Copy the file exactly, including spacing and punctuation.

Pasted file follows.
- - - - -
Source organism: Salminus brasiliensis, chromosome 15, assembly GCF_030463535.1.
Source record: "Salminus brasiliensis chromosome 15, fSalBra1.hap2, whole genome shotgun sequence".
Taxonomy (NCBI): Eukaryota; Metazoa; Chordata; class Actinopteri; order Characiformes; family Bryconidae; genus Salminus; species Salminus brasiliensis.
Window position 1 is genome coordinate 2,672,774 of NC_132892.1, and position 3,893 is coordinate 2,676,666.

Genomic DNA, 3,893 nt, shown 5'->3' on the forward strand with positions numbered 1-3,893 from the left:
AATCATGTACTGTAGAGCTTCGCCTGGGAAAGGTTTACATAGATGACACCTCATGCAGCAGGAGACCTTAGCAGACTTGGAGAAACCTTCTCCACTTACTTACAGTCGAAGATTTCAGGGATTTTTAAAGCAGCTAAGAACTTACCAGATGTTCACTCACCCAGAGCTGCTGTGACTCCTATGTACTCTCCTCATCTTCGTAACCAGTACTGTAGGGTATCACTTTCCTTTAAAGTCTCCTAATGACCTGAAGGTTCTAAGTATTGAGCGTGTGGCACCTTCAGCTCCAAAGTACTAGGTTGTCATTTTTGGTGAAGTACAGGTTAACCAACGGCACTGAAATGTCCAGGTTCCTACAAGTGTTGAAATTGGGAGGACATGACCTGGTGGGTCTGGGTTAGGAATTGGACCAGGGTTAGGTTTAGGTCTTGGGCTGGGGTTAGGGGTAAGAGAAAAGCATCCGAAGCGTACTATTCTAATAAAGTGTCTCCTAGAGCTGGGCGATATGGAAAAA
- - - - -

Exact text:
Source organism: Salminus brasiliensis, chromosome 15, assembly GCF_030463535.1.
Source record: "Salminus brasiliensis chromosome 15, fSalBra1.hap2, whole genome shotgun sequence".
Taxonomy (NCBI): Eukaryota; Metazoa; Chordata; class Actinopteri; order Characiformes; family Bryconidae; genus Salminus; species Salminus brasiliensis.
Window position 1 is genome coordinate 2,672,774 of NC_132892.1, and position 3,893 is coordinate 2,676,666.

Genomic DNA, 3,893 nt, shown 5'->3' on the forward strand with positions numbered 1-3,893 from the left:
AATCATGTACTGTAGAGCTTCGCCTGGGAAAGGTTTACATAGATGACACCTCATGCAGCAGGAGACCTTAGCAGACTTGGAGAAACCTTCTCCACTTACTTACAGTCGAAGATTTCAGGGATTTTTAAAGCAGCTAAGAACTTACCAGATGTTCACTCACCCAGAGCTGCTGTGACTCCTATGTACTCTCCTCATCTTCGTAACCAGTACTGTAGGGTATCACTTTCCTTTAAAGTCTCCTAATGACCTGAAGGTTCTAAGTATTGAGCGTGTGGCACCTTCAGCTCCAAAGTACTAGGTTGTCATTTTTGGTGAAGTACAGGTTAACCAACGGCACTGAAATGTCCAGGTTCCTACAAGTGTTGAAATTGGGAGGACATGACCTGGTGGGTCTGGGTTAGGAATTGGACCAGGGTTAGGTTTAGGTCTTGGGCTGGGGTTAGGGGTAAGAGAAAAGCATCCGAAGCGTACTATTCTAATAAAGTGTCTCCTAGAGCTGGGCGATATGGAAAAA